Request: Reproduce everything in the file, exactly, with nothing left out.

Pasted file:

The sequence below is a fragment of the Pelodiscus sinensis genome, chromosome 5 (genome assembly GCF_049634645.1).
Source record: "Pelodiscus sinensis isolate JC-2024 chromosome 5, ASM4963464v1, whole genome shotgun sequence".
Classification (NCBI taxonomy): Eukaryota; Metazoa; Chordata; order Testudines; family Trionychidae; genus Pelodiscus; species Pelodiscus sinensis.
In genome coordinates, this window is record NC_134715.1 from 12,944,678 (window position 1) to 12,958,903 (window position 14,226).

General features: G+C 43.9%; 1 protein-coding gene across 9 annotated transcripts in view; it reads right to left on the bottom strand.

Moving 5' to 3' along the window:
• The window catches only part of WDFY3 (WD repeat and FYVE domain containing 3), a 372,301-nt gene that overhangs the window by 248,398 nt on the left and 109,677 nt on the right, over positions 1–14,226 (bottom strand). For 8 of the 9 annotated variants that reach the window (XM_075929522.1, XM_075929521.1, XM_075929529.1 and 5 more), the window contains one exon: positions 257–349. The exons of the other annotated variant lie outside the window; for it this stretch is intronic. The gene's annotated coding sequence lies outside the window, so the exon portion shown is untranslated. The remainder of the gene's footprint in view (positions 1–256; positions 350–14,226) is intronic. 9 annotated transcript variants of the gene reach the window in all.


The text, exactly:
The sequence below is a fragment of the Pelodiscus sinensis genome, chromosome 5 (genome assembly GCF_049634645.1).
Source record: "Pelodiscus sinensis isolate JC-2024 chromosome 5, ASM4963464v1, whole genome shotgun sequence".
Classification (NCBI taxonomy): Eukaryota; Metazoa; Chordata; order Testudines; family Trionychidae; genus Pelodiscus; species Pelodiscus sinensis.
In genome coordinates, this window is record NC_134715.1 from 12,944,678 (window position 1) to 12,958,903 (window position 14,226).

General features: G+C 43.9%; 1 protein-coding gene across 9 annotated transcripts in view; it reads right to left on the bottom strand.

Moving 5' to 3' along the window:
• The window catches only part of WDFY3 (WD repeat and FYVE domain containing 3), a 372,301-nt gene that overhangs the window by 248,398 nt on the left and 109,677 nt on the right, over positions 1–14,226 (bottom strand). For 8 of the 9 annotated variants that reach the window (XM_075929522.1, XM_075929521.1, XM_075929529.1 and 5 more), the window contains one exon: positions 257–349. The exons of the other annotated variant lie outside the window; for it this stretch is intronic. The gene's annotated coding sequence lies outside the window, so the exon portion shown is untranslated. The remainder of the gene's footprint in view (positions 1–256; positions 350–14,226) is intronic. 9 annotated transcript variants of the gene reach the window in all.